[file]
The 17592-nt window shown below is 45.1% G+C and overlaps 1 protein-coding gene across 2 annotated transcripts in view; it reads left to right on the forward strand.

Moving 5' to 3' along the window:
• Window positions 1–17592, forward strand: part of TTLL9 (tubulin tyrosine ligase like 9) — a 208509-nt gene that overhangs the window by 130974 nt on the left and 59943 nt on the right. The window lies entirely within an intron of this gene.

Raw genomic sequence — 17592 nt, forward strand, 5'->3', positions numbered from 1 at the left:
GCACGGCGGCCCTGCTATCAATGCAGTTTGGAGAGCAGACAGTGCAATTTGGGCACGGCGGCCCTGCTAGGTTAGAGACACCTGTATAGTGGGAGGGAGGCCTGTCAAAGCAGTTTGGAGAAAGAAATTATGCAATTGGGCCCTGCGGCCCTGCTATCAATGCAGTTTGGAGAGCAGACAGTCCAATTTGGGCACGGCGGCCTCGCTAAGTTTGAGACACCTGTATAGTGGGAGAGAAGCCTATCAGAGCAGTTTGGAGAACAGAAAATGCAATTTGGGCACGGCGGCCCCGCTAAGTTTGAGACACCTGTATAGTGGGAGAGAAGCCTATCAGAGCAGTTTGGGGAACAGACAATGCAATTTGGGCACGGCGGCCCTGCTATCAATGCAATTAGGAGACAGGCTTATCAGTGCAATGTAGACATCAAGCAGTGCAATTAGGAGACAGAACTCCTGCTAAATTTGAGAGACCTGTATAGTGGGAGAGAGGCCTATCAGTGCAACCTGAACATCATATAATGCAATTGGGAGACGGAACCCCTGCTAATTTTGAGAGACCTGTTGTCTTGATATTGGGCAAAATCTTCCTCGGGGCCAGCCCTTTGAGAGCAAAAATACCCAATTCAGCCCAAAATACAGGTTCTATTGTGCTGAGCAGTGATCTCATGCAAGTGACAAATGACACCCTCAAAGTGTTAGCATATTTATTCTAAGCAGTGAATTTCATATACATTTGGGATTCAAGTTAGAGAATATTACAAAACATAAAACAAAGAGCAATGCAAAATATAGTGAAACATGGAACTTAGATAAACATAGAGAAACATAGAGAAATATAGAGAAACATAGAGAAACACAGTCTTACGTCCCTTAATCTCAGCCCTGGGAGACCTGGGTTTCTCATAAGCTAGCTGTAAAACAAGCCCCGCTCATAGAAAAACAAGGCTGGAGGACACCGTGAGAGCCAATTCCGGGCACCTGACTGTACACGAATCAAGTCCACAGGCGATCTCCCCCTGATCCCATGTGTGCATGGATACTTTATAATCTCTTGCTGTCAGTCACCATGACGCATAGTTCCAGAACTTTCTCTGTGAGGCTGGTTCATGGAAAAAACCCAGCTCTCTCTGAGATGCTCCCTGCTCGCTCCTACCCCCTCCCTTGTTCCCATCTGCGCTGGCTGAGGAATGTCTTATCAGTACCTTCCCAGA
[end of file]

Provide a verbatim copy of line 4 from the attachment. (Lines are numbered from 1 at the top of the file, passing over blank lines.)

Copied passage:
Raw genomic sequence — 17592 nt, forward strand, 5'->3', positions numbered from 1 at the left: